Knicks v. Hedden - Supreme Court decision on tomato being a vegetable. The case was brought by the Knicks Brothers against Edward Hedden, a customs officer from New York. The customs tariff of 1883 (Tariff Act of March 3, 1883) imposed a duty on the import of vegetables, and did not tax the import of fruit. Naturally, the two entrepreneur brothers decided to save money and refused to pay tax based on the assertion that a tomato is not a vegetable at all, but a fruit.
From a botanical point of view, a tomato is a fruit, but the court ruled in favor of the defendant on the grounds that the law used the term “vegetable” in an everyday sense.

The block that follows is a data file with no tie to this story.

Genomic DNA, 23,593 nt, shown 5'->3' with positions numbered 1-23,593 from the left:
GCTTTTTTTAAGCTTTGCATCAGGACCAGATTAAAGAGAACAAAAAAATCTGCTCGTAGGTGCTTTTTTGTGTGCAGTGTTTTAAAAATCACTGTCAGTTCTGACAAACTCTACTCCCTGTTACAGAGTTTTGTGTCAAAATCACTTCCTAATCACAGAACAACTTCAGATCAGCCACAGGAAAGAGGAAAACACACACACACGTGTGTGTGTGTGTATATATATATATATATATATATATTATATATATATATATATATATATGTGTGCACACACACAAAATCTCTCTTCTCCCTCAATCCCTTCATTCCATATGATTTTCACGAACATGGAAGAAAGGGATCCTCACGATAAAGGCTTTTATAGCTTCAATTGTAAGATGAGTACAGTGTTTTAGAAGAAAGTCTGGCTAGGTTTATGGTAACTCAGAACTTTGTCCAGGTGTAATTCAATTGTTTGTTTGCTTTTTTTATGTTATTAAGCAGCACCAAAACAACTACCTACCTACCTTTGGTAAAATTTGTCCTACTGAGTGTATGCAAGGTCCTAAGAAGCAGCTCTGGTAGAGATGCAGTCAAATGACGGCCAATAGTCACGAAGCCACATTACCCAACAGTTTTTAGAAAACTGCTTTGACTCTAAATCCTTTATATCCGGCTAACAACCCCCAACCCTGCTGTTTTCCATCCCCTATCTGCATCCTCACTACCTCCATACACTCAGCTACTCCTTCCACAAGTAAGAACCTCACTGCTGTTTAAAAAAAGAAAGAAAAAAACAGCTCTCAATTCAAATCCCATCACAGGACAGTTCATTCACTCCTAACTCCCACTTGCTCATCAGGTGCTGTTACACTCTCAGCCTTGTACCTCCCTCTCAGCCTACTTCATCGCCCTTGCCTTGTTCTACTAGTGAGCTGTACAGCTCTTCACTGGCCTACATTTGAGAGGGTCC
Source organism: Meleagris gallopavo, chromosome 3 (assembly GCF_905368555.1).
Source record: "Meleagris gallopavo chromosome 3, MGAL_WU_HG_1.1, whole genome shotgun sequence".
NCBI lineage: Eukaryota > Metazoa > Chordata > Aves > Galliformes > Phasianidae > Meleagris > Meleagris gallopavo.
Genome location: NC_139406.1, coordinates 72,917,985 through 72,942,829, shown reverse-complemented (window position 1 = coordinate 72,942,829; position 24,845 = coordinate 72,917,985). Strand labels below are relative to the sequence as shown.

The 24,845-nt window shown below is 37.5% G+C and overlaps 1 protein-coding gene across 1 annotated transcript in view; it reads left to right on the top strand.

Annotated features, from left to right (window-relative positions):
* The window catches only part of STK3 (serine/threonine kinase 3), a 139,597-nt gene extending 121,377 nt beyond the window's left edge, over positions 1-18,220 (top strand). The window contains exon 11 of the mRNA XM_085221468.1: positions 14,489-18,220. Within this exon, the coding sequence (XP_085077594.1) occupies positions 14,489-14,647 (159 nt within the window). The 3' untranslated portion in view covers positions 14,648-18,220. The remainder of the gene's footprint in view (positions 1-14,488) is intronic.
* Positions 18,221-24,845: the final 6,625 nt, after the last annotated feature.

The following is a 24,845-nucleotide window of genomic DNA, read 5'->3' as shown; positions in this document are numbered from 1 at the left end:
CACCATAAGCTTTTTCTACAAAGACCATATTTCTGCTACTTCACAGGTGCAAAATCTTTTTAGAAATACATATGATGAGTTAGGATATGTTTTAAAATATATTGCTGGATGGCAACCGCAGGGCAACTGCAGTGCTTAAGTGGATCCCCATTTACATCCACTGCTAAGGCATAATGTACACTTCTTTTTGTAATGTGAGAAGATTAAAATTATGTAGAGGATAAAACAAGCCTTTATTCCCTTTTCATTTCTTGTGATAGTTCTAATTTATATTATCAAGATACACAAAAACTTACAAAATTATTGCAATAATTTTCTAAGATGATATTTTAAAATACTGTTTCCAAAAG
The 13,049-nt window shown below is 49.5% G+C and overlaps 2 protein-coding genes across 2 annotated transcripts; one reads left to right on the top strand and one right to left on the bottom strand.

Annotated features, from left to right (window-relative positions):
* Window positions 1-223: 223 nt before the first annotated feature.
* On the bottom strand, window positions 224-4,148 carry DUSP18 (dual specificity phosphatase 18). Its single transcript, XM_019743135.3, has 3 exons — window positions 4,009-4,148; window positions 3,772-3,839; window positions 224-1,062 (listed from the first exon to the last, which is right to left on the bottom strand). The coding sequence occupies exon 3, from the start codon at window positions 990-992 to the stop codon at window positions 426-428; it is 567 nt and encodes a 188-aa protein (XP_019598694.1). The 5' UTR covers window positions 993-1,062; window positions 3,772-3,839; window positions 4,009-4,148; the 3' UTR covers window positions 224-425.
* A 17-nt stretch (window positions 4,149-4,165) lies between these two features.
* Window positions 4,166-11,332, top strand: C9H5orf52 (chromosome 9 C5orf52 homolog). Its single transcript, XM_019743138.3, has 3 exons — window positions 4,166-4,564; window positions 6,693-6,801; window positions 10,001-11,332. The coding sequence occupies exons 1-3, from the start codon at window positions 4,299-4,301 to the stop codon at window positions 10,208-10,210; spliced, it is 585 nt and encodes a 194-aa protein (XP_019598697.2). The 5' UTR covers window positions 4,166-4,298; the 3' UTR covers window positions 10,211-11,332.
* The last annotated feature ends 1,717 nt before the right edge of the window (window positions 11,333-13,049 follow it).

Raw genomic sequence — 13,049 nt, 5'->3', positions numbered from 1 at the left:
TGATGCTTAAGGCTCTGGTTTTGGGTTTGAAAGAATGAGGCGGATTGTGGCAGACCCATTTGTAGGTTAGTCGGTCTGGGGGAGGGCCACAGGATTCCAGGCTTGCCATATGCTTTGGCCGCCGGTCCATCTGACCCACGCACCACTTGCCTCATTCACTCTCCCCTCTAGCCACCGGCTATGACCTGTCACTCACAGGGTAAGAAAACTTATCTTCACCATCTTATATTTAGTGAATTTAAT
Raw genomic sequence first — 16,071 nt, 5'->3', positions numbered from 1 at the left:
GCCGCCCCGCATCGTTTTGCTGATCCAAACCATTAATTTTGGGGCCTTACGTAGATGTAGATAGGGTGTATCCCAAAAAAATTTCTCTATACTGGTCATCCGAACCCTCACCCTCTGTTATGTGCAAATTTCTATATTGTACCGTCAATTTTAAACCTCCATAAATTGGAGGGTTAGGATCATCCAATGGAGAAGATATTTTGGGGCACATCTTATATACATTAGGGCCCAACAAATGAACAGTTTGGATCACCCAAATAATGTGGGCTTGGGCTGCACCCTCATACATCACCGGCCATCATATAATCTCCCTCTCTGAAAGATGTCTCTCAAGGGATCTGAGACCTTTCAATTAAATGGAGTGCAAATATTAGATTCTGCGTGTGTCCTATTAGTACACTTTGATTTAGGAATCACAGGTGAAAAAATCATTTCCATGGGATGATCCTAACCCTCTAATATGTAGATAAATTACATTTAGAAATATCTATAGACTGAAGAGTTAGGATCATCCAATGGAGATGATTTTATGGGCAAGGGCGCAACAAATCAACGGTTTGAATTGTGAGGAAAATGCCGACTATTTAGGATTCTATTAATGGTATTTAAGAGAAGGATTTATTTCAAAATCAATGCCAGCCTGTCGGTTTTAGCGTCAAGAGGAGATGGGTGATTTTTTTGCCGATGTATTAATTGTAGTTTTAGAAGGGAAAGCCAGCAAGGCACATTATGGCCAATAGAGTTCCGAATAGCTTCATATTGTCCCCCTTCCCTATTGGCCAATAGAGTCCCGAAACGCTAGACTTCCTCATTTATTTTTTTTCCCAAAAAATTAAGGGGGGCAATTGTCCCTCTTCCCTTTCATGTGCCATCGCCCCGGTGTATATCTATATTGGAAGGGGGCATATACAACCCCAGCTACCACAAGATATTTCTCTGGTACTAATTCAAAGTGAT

As evidence, the plaintiffs' attorney provided definitions from Webster's and Imperial Dictionary. Two long-time trade witnesses were questioned about the special meaning of the word "vegetable" in trade circles. They showed that the terms "vegetable" and "fruit" are used in trade in the same way as in everyday life.
The above definitions from the dictionaries define a fruit as the fruit of the seed of a plant, or a part containing seeds, especially the juicy fleshy pulp of certain plants that covers the seeds. These definitions do not prove that tomatoes are fruits and not vegetables, both in everyday speech and in the context of the Customs Tariff.